The characteristic features of Malibran's career were a frenzied pace, hysteria and instability. Her spontaneity on stage infuriated singers who appeared alongside her and found it difficult to adjust their performance to hers. However, that spontaneity endeared her to her audiences. Illnesses and fatigue were challenges in her eyes. Even when ill, she would mount the stage and dare a friend to identify in what passages of her performance she was unable to mask her illness.
According to the critics of her day, Malibran's voice was not perfect. French essayist Ernest Wilfred Legouve once wrote that her voice was like "precious gold that must be quarried and then shaped with a hammer." Nonetheless, her range was apparently limitless: She sang alto and mezzo-soprano roles and could even reach the vocal heights of a soprano. Definitely, she got to have a unique voice along with being extremely gifted.
Gioacchino Antonio Rossini, Domenico Gaetano Donizetti, Frederic Chopin, Felix Mendelssohn and Franz Liszt thought otherwise and were among her staunchest fans. Vincenzo Bellini wrote a new version of his "I Puritani" (The Puritans of Scotland) in order to adapt it to her voice and even promised to write a new opera especially for her. Time was against him, however, and the opera was never written.
In April 1836, Malibran fell from her horse during a hunt and suffered injuries from which she never recovered. She refused to see a physician and continued to perform, appearing on crutches. She died five months after the accident. In her last performance in London, she sang a duet with Maria Caradori-Allan. The conductor, Sir George Thomas Smart, recalled the episode: "They settled the manner at rehearsal as to how it was to be sung, but when the time came, Madame Caradori-Allan made some deviations; this prompted Malibran to do the same, in which she displayed a most wonderful execution. During the demanded encore, she turned to me and said, `If I sing it again it will kill me.' `Then do not,' I replied. `Let me address the audience.' `No,' said she. `I will sing it again and annihilate her.' She was taken ill with a fainting fit after the duet and carried into her room." Maria died nine days later. Heinrich Heine wrote that her soul continued to sing through the sweet notes of her husband's violin.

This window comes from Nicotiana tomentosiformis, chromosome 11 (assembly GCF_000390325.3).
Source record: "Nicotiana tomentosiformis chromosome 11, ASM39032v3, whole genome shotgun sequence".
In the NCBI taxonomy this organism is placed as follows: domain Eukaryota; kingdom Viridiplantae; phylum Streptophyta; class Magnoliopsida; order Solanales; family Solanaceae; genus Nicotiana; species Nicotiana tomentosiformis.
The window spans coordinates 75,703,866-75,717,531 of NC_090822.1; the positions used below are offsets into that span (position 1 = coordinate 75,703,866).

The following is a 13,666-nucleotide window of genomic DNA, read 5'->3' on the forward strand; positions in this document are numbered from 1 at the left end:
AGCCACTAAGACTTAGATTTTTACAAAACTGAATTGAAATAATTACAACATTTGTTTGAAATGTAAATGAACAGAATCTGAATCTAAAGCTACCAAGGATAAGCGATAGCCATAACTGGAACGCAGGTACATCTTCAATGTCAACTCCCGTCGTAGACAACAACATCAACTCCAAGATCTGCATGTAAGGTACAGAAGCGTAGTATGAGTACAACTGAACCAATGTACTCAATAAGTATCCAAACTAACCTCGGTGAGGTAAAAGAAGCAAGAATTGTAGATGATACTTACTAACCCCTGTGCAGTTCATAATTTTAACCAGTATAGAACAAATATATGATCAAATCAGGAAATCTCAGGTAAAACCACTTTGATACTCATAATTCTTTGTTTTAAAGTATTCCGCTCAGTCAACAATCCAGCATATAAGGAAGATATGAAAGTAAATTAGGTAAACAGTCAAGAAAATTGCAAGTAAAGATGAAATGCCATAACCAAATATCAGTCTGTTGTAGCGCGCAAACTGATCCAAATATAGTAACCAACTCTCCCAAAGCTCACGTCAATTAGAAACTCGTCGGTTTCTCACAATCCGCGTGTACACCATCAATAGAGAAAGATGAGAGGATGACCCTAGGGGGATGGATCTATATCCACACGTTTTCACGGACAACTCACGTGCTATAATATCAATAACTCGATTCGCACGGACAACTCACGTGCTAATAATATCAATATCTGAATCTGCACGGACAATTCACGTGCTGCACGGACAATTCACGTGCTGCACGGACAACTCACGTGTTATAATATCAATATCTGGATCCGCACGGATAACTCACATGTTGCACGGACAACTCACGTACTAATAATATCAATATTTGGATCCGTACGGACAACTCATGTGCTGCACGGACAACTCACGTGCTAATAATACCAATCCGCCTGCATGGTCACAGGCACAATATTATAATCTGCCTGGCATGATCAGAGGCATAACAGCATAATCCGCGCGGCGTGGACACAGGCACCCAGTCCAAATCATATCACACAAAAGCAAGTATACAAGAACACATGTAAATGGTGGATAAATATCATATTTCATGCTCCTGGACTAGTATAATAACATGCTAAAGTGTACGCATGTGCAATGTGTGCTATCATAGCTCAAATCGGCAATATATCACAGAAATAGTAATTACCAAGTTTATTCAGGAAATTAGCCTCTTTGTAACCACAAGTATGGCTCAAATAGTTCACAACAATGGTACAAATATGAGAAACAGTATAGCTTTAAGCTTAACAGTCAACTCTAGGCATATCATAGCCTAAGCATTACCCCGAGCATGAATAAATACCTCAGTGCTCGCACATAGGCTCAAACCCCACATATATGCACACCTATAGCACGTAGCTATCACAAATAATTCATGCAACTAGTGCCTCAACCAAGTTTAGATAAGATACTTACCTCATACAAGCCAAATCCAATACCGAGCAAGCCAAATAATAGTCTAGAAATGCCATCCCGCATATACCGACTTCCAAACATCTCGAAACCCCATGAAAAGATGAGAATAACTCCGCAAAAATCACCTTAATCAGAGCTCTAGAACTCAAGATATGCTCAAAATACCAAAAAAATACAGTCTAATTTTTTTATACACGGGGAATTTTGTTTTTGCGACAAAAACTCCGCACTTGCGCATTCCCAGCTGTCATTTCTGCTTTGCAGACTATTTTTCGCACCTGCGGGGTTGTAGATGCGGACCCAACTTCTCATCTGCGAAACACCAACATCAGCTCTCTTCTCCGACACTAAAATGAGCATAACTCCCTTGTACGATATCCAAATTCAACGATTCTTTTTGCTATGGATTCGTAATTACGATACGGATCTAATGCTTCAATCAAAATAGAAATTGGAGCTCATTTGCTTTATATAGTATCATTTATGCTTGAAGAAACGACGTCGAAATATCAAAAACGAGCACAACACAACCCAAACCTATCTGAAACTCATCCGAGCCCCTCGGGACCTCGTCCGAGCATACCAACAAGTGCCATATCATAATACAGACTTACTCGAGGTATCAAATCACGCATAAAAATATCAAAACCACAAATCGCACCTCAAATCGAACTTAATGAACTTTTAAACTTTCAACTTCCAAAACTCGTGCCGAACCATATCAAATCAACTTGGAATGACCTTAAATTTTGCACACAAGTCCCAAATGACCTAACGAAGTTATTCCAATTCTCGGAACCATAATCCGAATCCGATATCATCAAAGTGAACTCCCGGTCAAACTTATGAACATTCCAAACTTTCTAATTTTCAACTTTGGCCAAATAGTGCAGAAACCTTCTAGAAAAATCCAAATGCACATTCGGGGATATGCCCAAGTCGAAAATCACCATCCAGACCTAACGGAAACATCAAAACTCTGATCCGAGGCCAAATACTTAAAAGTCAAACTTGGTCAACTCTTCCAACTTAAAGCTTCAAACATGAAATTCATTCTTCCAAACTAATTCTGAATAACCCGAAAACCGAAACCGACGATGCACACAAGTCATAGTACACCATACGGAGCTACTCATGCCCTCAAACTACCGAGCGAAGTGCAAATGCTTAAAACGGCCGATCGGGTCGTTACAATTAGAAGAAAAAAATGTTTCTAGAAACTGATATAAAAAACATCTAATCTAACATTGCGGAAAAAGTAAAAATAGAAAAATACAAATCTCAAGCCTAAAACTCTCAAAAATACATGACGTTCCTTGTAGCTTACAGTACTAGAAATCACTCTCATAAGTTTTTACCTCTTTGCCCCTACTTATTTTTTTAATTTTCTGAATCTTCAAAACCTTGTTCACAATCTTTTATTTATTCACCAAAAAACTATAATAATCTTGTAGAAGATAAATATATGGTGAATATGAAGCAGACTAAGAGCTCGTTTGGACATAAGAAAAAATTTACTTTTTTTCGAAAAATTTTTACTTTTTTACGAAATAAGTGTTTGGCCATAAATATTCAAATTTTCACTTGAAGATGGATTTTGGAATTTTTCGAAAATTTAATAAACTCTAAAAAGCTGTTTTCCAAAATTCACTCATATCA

After Malibran's death, de Bériot lived in Brussels, playing little in public. Four years later, however, he went on tour in Germany, where he met and married Marie Huber. In 1843 de Bériot became chief violin instructor at the Brussels Conservatory where he established the Franco-Belgian school of violin playing. On account of failing eyesight he retired in 1852, and in 1858 became totally blind. Paralysis of the left arm ended his career in 1866. Bériot wrote a great amount of violin music including ten concertos, now rarely heard, although his pedagogical compositions are still of use for violin students. His son Charles-Wilfrid was a pianist who taught Granados, Ravel and Viñes. Bériot died in Leuven at the age of 68.
Music critics frequently compared Malibran to Maria Callas, who took Malibran as a role model for her own career. Like Malibran, Callas undertook both lyrical and dramatic roles and, like Malibran, her portrayals included gestures larger than life. When Callas died suddenly in 1977, two portraits were found in her Paris apartment: The first was that of her teacher, Elvira di Hidalgo, and the second was that of Malibran.
<Thirty minutes into the performance of Puritani, you will get to experience a small glimpse of that restless, joyful spirit of Malibran when Elvira embarks into her polacca. Somewhere within those interlocked trills and upward scales, there is a built-in laugh, expressing a joy so complete and unwavering that it hovers over the other singers and orchestra. And there she lives on, like the Cheshire cat's smile, never fading, never forgotten.>